29 February 2012

The second time is no harm

For the first 41 1/2 years of my life, I never attended an opera (unless you count The Jumping Frog of Calaveras County, which I would rather not). This month, I've attended two, and I can't decide if this means I'm more mature, more open-minded, or just looking to bide time until the Red Sox start playing again.

Truth is, if there was ever a time for me to delve into the opera, doing so while living in Prague and visiting other places in central Europe is as good a time as any. Germany, Austria, Hungary and the Czech Republic all boast state opera houses, and Prague in particular is a hotbed of classical music with world-class artists visiting from around the world.

So last Friday, I took the plunge by attending a performance of Carmen, which is also known as "The World's Only Famous French Opera" and "The Opera With The Music From The Bad News Bears." For those of you unfamiliar with the story, an officer falls in love with a gypsy, who in turn falls for a bullfighter, which leads to the dramatic climax where the officer is thrown out at home plate trying to score the tying run against the Yankees. And then everyone pours beer all over each other.

The venue was the Narodni Divadlo, or National Theater. This building took 13 years to build, and slightly more than two to rebuild; a fire destroyed the place two months after it opened in 1881, was ready for business again in November 1883, and has been open ever since. The gold lettering above the stage reads "NAROD SOBE" -- "The nation for itself," a motto used as a rallying cry while collecting enough money to rebuild the theater so quickly.

National Theater, right, as seen from Petrin Hill.

27 February 2012

Not Prague, Part 12: Return to Berlin

No stadium that I've been to has a more significant place in sports history than Berlin's Olympic Stadium. Completed by 2,600 workers for 500 companies and designed to be the stage where the Nazis would flaunt their Aryan might in the 1936 Olympics, American Jesse Owens stole the show by winning four gold medals.

(As a sidenote, the story about Hitler refusing to shake Owens' hand is true, but out of context. Hitler wanted to only shake the hands of German winners at the Games, and when he was told to congratulate all the winners or none of them, he chose the latter. In other words, he was a twat to everybody. But it's not as if Owens was treated much better in his own country, where Owens was honored with a reception in the Waldorf-Astoria but had to ride the freight elevator to get thereJesse, we love how you represented our country and stuck it to Adolf, now get away from our white people. Here, have a sip of our blacks-only champagne.)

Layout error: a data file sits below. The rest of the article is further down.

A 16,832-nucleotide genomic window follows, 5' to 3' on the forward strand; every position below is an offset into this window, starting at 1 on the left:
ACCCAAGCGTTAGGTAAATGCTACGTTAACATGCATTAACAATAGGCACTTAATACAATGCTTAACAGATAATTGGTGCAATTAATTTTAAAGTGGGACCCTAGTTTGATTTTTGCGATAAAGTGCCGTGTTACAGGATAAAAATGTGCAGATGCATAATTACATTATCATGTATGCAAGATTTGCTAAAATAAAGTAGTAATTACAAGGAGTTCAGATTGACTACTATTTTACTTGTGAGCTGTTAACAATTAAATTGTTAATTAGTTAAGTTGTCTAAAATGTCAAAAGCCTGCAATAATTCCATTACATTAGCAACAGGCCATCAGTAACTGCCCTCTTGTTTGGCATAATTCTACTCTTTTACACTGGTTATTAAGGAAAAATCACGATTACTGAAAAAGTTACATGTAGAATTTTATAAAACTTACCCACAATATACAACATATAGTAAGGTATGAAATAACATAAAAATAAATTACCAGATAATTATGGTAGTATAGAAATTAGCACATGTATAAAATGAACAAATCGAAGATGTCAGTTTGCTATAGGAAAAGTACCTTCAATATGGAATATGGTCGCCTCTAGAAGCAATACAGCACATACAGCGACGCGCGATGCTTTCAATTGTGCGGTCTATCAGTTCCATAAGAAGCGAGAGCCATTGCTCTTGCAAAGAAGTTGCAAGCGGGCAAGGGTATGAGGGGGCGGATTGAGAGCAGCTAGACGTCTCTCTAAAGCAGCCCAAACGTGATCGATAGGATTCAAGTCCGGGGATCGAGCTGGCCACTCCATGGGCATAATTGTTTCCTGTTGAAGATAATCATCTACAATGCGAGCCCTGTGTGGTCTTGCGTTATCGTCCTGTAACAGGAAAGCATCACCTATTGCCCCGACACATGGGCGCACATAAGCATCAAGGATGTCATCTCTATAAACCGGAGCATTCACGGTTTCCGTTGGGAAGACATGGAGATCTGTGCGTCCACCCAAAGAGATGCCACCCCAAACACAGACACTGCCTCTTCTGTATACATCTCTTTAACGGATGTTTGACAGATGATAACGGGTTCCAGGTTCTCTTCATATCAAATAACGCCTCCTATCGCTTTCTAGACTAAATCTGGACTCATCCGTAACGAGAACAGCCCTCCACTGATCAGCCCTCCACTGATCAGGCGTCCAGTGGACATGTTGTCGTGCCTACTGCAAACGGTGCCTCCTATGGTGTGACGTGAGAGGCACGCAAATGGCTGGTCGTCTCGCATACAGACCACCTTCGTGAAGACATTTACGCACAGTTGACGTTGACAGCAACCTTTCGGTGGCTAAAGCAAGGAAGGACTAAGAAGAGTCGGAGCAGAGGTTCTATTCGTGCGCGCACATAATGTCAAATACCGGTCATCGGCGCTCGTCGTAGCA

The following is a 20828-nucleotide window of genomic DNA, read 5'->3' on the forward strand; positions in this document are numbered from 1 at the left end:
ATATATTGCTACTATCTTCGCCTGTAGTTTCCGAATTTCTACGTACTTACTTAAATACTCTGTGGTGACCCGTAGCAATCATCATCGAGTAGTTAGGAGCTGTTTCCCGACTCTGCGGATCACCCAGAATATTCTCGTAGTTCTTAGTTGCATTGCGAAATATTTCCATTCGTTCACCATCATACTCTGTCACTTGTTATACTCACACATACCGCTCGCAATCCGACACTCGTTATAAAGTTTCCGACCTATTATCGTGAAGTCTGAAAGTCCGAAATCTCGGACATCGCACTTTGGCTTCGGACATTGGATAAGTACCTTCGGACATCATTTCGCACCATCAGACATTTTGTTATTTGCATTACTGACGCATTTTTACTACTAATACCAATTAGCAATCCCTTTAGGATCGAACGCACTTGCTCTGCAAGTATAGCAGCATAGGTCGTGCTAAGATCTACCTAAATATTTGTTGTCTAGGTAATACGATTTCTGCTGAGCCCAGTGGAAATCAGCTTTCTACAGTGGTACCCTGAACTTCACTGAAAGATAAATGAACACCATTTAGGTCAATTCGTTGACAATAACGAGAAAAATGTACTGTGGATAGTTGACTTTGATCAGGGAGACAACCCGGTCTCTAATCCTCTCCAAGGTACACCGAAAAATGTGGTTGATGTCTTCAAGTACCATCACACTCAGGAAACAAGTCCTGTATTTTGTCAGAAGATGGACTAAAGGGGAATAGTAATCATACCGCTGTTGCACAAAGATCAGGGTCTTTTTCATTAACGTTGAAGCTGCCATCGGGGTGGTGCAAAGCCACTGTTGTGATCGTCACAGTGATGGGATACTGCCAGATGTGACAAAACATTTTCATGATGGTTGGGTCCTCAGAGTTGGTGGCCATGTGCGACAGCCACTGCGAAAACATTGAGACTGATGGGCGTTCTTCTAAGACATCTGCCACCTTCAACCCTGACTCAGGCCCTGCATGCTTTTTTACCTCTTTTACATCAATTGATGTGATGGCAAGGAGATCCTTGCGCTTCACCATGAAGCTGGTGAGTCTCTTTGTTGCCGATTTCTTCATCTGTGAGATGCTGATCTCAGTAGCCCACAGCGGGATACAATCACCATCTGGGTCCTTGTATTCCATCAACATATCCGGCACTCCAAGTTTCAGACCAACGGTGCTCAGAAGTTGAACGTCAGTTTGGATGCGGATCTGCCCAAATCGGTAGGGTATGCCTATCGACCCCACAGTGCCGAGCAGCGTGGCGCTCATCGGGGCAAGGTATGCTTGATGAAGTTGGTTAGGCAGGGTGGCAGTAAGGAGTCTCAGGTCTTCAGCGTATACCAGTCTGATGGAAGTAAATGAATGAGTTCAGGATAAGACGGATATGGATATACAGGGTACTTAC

So, anyway, the reason The Professor, He Who Still Cannot Beat Me At FIFA12 and I traveled to Berlin two weekends ago was to check out historic sights such as the Olympic Park, the UNESCO-endorsed Museum Island and the path where the Wall stood. And, you know, since we were heading that way anyway, we might as well have caught our first Bundesliga match, featuring local bumblers Hertha Berlin and defending champions Borussia Dortmund.

24 February 2012

The man is urinating. You may cross the street now.

Five years ago, at roughly 50 crosswalks throughout Prague, standard figurines of people crossing and not crossing the street were replaced by icons such as these:

Artwork by Ztohoven, taken from this story

17 February 2012

A rising problem

Czech males are better-endowed than men from every EU country other than France, but that doesn't mean they don't have their issues. According to this story from the Czech Position, the country's customs officials seized twice as many counterfeit erectile drugs in 2011 than they did in 2010.

These drugs, advertised to help men perform better behind closed doors, if you get my drift, instead can contain plain sugar or other drugs that are meant to treat other ailments. Therefore, anyone who took them may have suffered from an irregular heartbeat or allergies.

I can only assume that the perpetrators face stiff penalties.

16 February 2012

Not Prague, Part 11: Austria-Hungary

I spent last week in Vienna and Budapest, which means by the end of the holiday I had Culturally Significant and Gorgeous Old Building fatigue. I watched an opera, ice skated in front of the most stunning city hall I've ever seen, stayed up late on a Monday morning to watch a sporting event I've forgotten all about by now, and walked -- a lot. Most enjoyable was a stroll through a snowfall in Vienna around the Karl Renner Ring with its row of historic buildings, which includes the State Opera House, a building that, according to the Special Assistant to the Blogger, was initially ridiculed for resembling a train station. And now it's one of Vienna's top landmarks, even if it was only the second most beautiful opera house I saw last week.